TORONTO (CP) - Colin Campbell rolled his eyes when asked about the NHL Players' Association grievance against the new limits on goaltender equipment.
"That's pretty lame,'' Campbell, the NHL's director of hockey operations, said after league GM meetings Tuesday. "We worked hard on this, and then you hear about a grievance.
"Is it all the goaltenders? No. It's a couple of guys that don't like it.''
The NHLPA accused the league of declaring new measurement policies for goaltenders equipment without input from its members.
Two of the changes, which were announced during the summer, included the height of pads set at a maximum 96.5 centimetres (38 inches) and removal of the plastic flap many have sewn onto the top of the pad.
Designed to protect butterfly-style goalies' knees when they drop to the ice, the league determined that those plastic flaps could be manipulated to stop pucks going through the five-hole. But some goalies, including Garth Snow of the New York Islanders, already claims to have been hurt by a shot because he can't wear the plastic flap.
"I'm still working on that,'' Snow said. "I'm still going to make the save, it's just how much pain there will be making the saves.''
Campbell stands by the league's decision.
"We did a lot of research on this,'' said Campbell. "We certainly don't want to expose goaltenders (to injury) but when you have things hanging down between your legs in the five-hole, what are you supposed to do?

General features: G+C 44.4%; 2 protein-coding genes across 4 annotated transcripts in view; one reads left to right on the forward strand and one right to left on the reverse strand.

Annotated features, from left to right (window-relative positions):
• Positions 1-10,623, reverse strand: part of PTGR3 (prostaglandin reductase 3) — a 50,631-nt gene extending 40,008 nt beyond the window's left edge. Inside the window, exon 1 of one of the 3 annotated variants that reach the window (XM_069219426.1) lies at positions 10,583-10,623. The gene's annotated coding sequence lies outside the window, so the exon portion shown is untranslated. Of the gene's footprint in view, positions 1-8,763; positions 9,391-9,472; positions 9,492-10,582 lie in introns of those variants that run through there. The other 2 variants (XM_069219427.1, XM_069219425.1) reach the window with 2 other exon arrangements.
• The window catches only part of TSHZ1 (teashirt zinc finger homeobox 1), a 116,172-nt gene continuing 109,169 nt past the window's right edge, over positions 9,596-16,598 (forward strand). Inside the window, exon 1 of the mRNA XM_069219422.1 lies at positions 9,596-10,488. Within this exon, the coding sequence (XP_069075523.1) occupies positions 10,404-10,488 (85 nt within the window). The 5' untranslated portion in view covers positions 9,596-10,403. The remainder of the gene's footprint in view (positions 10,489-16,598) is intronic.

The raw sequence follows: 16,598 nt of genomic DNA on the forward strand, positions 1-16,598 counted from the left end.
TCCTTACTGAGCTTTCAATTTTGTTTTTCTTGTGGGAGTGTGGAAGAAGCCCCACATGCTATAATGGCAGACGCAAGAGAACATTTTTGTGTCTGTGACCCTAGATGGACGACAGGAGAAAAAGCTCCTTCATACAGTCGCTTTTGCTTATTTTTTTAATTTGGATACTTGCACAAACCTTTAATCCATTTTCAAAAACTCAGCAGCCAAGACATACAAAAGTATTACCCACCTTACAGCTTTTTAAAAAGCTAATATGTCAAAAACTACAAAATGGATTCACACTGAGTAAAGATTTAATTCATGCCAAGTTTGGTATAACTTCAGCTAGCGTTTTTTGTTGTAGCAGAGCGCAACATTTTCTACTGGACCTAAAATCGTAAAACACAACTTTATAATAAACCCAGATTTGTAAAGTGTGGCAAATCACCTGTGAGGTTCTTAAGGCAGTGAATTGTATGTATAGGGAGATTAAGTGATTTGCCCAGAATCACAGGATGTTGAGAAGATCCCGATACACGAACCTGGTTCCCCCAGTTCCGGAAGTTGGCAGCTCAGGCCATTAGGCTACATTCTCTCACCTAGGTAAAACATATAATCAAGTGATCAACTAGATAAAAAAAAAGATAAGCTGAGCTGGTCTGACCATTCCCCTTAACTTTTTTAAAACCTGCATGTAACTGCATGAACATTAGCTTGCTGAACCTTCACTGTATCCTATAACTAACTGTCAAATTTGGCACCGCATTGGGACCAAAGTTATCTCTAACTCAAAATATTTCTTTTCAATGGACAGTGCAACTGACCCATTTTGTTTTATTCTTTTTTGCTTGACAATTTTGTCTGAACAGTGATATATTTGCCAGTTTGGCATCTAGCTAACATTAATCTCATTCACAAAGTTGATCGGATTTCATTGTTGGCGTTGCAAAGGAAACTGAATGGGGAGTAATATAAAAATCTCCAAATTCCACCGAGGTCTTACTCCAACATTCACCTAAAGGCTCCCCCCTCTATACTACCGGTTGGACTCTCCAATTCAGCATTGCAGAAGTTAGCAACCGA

"We only had one other alternative, leave the goalies alone and make the nets 10 feet by 10 feet.''
Snow has gone back to wearing pads that are similar to those he donned while playing for Vancouver and Philadelphia.
"I've gained more mobility, and if anything it's probably made me quicker getting from Point A to Point B and playing pucks,'' Snow said. "When I had longer pads, I wasn't as active (playing pucks).''
The new equipment rules will be fully enforced until an independent arbitrator who rules on the grievance decides otherwise.
Canucks GM Brian Burke says his colleagues around the league are completely behind the league's goalie equipment crackdown.
"On this issue, clearly it's gotten out of balance between protecting the goaltenders and cheating,'' Burke said. "And what the league is doing we support 100 per cent.
"The union should, too. It's out of hand, it's out of control.''
As part of the new limits on goalie equipment, the NHL will also revise the way it monitors goalies around the league. In previous years, the league would call ahead and warn goalies of visits. No more warning, Campbell said.
"Now we'll make random checks,'' he said.
Any goalie found to have violated any of the equipment rules will be suspended for one game and his team fined $25,000 US. A second offence will result in a two-game suspension and $50,000 team fine and a third offence would cost three games and $100,000 team fine.
"We have support from a lot of veteran goaltenders who were encouraging us to be more strict with the enforcement and reduction of goalie equipment because goalies don't stop pucks anymore, they just block them,'' Campbell said.